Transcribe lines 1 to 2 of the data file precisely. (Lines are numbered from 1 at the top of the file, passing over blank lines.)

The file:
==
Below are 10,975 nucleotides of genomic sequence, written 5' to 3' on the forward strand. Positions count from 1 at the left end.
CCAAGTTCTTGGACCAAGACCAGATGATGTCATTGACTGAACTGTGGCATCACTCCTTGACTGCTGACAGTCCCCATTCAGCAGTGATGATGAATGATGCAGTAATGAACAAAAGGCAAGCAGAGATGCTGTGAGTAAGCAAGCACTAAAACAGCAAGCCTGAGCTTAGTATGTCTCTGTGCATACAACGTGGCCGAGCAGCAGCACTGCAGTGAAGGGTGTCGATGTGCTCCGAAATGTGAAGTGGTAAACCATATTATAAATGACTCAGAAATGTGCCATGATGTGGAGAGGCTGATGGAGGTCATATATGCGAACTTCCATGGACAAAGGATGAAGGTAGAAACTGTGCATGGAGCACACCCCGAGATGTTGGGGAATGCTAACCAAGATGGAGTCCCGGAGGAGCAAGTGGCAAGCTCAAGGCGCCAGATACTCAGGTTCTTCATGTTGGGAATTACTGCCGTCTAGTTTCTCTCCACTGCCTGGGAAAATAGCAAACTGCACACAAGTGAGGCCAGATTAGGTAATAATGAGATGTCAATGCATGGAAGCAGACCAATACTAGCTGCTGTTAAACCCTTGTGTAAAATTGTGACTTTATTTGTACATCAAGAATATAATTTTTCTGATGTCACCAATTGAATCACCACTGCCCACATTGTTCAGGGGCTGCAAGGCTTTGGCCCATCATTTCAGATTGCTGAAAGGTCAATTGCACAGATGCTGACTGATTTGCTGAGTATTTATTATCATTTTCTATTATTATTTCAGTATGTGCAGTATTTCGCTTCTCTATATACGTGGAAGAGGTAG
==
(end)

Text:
Below are 10,975 nucleotides of genomic sequence, written 5' to 3' on the forward strand. Positions count from 1 at the left end.
CCAAGTTCTTGGACCAAGACCAGATGATGTCATTGACTGAACTGTGGCATCACTCCTTGACTGCTGACAGTCCCCATTCAGCAGTGATGATGAATGATGCAGTAATGAACAAAAGGCAAGCAGAGATGCTGTGAGTAAGCAAGCACTAAAACAGCAAGCCTGAGCTTAGTATGTCTCTGTGCATACAACGTGGCCGAGCAGCAGCACTGCAGTGAAGGGTGTCGATGTGCTCCGAAATGTGAAGTGGTAAACCATATTATAAATGACTCAGAAATGTGCCATGATGTGGAGAGGCTGATGGAGGTCATATATGCGAACTTCCATGGACAAAGGATGAAGGTAGAAACTGTGCATGGAGCACACCCCGAGATGTTGGGGAATGCTAACCAAGATGGAGTCCCGGAGGAGCAAGTGGCAAGCTCAAGGCGCCAGATACTCAGGTTCTTCATGTTGGGAATTACTGCCGTCTAGTTTCTCTCCACTGCCTGGGAAAATAGCAAACTGCACACAAGTGAGGCCAGATTAGGTAATAATGAGATGTCAATGCATGGAAGCAGACCAATACTAGCTGCTGTTAAACCCTTGTGTAAAATTGTGACTTTATTTGTACATCAAGAATATAATTTTTCTGATGTCACCAATTGAATCACCACTGCCCACATTGTTCAGGGGCTGCAAGGCTTTGGCCCATCATTTCAGATTGCTGAAAGGTCAATTGCACAGATGCTGACTGATTTGCTGAGTATTTATTATCATTTTCTATTATTATTTCAGTATGTGCAGTATTTCGCTTCTCTATATACGTGGAAGAGGTAG